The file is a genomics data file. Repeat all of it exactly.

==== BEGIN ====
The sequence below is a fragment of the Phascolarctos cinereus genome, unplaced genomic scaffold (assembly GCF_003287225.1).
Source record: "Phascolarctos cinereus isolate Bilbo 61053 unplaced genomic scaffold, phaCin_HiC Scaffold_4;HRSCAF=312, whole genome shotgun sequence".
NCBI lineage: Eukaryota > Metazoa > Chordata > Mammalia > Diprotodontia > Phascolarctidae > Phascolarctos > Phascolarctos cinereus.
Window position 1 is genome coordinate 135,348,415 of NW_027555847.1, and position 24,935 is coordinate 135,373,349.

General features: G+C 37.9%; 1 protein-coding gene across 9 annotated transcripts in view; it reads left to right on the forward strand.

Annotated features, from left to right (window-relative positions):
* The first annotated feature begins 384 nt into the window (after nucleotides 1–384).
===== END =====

The sequence below is a fragment of the Phascolarctos cinereus genome, unplaced genomic scaffold (assembly GCF_003287225.1).
Source record: "Phascolarctos cinereus isolate Bilbo 61053 unplaced genomic scaffold, phaCin_HiC Scaffold_4;HRSCAF=312, whole genome shotgun sequence".
NCBI lineage: Eukaryota > Metazoa > Chordata > Mammalia > Diprotodontia > Phascolarctidae > Phascolarctos > Phascolarctos cinereus.
Window position 1 is genome coordinate 135,348,415 of NW_027555847.1, and position 24,935 is coordinate 135,373,349.

General features: G+C 37.9%; 1 protein-coding gene across 9 annotated transcripts in view; it reads left to right on the forward strand.

Annotated features, from left to right (window-relative positions):
* The first annotated feature begins 384 nt into the window (after nucleotides 1–384).